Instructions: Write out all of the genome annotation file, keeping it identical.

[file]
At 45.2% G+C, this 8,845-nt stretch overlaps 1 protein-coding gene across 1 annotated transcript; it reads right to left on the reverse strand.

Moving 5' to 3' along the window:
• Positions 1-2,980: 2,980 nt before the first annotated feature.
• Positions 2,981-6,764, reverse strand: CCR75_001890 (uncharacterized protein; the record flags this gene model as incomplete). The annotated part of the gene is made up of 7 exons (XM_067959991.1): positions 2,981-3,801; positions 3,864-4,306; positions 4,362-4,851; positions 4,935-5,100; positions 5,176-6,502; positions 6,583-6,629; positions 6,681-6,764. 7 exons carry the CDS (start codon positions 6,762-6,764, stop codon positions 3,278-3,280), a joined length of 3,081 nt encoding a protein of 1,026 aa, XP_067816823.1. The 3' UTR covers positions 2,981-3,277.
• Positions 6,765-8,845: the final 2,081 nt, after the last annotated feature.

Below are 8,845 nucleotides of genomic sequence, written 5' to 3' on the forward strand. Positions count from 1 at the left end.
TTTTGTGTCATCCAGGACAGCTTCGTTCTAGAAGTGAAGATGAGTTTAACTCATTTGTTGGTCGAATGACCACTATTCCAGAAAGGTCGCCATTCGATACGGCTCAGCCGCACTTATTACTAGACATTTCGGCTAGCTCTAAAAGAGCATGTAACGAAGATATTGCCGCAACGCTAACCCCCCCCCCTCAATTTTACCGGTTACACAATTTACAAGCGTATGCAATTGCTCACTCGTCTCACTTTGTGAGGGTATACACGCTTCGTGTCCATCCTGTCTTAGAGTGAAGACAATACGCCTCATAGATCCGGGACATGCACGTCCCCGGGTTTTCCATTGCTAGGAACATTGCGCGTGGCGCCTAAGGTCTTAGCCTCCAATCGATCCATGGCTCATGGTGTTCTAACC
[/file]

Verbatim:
At 45.2% G+C, this 8,845-nt stretch overlaps 1 protein-coding gene across 1 annotated transcript; it reads right to left on the reverse strand.

Moving 5' to 3' along the window:
• Positions 1-2,980: 2,980 nt before the first annotated feature.
• Positions 2,981-6,764, reverse strand: CCR75_001890 (uncharacterized protein; the record flags this gene model as incomplete). The annotated part of the gene is made up of 7 exons (XM_067959991.1): positions 2,981-3,801; positions 3,864-4,306; positions 4,362-4,851; positions 4,935-5,100; positions 5,176-6,502; positions 6,583-6,629; positions 6,681-6,764. 7 exons carry the CDS (start codon positions 6,762-6,764, stop codon positions 3,278-3,280), a joined length of 3,081 nt encoding a protein of 1,026 aa, XP_067816823.1. The 3' UTR covers positions 2,981-3,277.
• Positions 6,765-8,845: the final 2,081 nt, after the last annotated feature.

Below are 8,845 nucleotides of genomic sequence, written 5' to 3' on the forward strand. Positions count from 1 at the left end.
TTTTGTGTCATCCAGGACAGCTTCGTTCTAGAAGTGAAGATGAGTTTAACTCATTTGTTGGTCGAATGACCACTATTCCAGAAAGGTCGCCATTCGATACGGCTCAGCCGCACTTATTACTAGACATTTCGGCTAGCTCTAAAAGAGCATGTAACGAAGATATTGCCGCAACGCTAACCCCCCCCCCTCAATTTTACCGGTTACACAATTTACAAGCGTATGCAATTGCTCACTCGTCTCACTTTGTGAGGGTATACACGCTTCGTGTCCATCCTGTCTTAGAGTGAAGACAATACGCCTCATAGATCCGGGACATGCACGTCCCCGGGTTTTCCATTGCTAGGAACATTGCGCGTGGCGCCTAAGGTCTTAGCCTCCAATCGATCCATGGCTCATGGTGTTCTAACC